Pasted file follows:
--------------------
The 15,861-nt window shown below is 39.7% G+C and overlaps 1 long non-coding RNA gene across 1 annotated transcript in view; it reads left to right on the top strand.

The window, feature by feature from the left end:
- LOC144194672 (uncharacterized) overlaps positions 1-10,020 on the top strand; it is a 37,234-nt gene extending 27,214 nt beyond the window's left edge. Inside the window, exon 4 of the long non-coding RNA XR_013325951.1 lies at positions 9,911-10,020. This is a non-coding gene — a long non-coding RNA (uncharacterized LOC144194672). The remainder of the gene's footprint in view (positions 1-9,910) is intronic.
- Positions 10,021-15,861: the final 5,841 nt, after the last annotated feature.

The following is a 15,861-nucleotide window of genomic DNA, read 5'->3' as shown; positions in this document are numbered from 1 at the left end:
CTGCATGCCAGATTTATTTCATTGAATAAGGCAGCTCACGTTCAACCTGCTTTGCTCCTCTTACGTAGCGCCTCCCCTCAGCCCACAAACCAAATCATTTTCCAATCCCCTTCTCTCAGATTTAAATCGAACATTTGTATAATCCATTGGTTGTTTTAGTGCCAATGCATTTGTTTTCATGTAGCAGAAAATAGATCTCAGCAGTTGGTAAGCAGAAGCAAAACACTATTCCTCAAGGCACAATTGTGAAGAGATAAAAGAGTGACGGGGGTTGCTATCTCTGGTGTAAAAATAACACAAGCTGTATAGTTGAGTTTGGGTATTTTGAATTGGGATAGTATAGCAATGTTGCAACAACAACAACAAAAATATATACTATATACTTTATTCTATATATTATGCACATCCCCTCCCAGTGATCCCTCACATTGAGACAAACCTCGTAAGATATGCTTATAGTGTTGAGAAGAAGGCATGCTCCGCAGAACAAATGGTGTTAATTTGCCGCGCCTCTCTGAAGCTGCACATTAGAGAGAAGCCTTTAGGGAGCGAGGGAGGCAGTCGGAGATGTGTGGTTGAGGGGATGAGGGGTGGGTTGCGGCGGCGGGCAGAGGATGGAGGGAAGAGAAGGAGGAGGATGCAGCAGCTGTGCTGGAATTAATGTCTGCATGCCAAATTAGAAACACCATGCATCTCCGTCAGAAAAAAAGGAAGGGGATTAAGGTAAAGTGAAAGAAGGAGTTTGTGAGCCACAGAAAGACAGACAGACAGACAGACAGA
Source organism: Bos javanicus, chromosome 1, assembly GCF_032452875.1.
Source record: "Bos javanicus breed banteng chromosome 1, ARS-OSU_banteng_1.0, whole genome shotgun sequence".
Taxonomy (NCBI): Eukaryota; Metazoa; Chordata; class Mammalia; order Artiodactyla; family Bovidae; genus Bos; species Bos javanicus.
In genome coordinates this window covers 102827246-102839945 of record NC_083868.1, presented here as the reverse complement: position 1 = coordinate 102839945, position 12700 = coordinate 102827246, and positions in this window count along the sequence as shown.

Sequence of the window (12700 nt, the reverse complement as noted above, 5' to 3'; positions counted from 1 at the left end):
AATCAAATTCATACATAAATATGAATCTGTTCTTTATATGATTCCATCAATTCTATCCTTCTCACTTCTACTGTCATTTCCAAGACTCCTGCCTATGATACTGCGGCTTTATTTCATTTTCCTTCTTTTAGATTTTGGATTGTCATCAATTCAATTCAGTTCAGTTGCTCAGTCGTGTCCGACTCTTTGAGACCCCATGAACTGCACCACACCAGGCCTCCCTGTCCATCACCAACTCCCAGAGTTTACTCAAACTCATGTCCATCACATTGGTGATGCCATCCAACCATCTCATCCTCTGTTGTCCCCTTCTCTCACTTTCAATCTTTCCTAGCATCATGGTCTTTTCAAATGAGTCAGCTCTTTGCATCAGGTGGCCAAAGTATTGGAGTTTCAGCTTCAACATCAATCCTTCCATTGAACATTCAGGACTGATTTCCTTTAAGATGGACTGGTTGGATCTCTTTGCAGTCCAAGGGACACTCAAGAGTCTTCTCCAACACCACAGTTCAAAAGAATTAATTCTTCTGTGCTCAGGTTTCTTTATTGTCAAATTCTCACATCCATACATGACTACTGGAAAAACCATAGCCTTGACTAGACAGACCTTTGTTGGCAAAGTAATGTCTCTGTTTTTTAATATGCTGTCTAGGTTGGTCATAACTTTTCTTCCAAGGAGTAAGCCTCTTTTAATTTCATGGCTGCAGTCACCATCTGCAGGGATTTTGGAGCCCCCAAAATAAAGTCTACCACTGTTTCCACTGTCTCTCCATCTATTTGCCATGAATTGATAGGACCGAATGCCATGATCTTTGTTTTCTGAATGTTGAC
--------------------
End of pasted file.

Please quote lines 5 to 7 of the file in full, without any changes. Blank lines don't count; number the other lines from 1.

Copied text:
The following is a 15,861-nucleotide window of genomic DNA, read 5'->3' as shown; positions in this document are numbered from 1 at the left end:
CTGCATGCCAGATTTATTTCATTGAATAAGGCAGCTCACGTTCAACCTGCTTTGCTCCTCTTACGTAGCGCCTCCCCTCAGCCCACAAACCAAATCATTTTCCAATCCCCTTCTCTCAGATTTAAATCGAACATTTGTATAATCCATTGGTTGTTTTAGTGCCAATGCATTTGTTTTCATGTAGCAGAAAATAGATCTCAGCAGTTGGTAAGCAGAAGCAAAACACTATTCCTCAAGGCACAATTGTGAAGAGATAAAAGAGTGACGGGGGTTGCTATCTCTGGTGTAAAAATAACACAAGCTGTATAGTTGAGTTTGGGTATTTTGAATTGGGATAGTATAGCAATGTTGCAACAACAACAACAAAAATATATACTATATACTTTATTCTATATATTATGCACATCCCCTCCCAGTGATCCCTCACATTGAGACAAACCTCGTAAGATATGCTTATAGTGTTGAGAAGAAGGCATGCTCCGCAGAACAAATGGTGTTAATTTGCCGCGCCTCTCTGAAGCTGCACATTAGAGAGAAGCCTTTAGGGAGCGAGGGAGGCAGTCGGAGATGTGTGGTTGAGGGGATGAGGGGTGGGTTGCGGCGGCGGGCAGAGGATGGAGGGAAGAGAAGGAGGAGGATGCAGCAGCTGTGCTGGAATTAATGTCTGCATGCCAAATTAGAAACACCATGCATCTCCGTCAGAAAAAAAGGAAGGGGATTAAGGTAAAGTGAAAGAAGGAGTTTGTGAGCCACAGAAAGACAGACAGACAGACAGACAGA
Source organism: Bos javanicus, chromosome 1, assembly GCF_032452875.1.